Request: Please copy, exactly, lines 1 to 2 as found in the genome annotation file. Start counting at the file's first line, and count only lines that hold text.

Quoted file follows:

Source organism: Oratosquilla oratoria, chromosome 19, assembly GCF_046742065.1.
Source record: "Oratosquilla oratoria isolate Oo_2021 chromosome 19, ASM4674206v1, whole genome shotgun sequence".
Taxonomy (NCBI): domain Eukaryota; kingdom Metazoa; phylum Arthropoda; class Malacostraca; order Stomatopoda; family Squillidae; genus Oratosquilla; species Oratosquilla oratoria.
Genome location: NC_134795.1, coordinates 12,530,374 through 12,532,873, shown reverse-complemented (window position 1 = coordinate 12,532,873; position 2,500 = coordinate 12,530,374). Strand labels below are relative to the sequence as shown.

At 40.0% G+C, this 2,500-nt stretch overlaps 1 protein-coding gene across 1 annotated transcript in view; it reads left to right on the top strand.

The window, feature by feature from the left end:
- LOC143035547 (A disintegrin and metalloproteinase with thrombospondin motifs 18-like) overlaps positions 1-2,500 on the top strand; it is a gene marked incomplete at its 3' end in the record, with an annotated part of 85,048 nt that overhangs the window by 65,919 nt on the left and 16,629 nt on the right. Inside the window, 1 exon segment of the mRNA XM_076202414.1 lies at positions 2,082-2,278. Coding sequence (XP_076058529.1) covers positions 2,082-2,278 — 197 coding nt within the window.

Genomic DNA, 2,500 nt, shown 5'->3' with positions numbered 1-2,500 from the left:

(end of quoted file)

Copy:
Source organism: Oratosquilla oratoria, chromosome 19, assembly GCF_046742065.1.
Source record: "Oratosquilla oratoria isolate Oo_2021 chromosome 19, ASM4674206v1, whole genome shotgun sequence".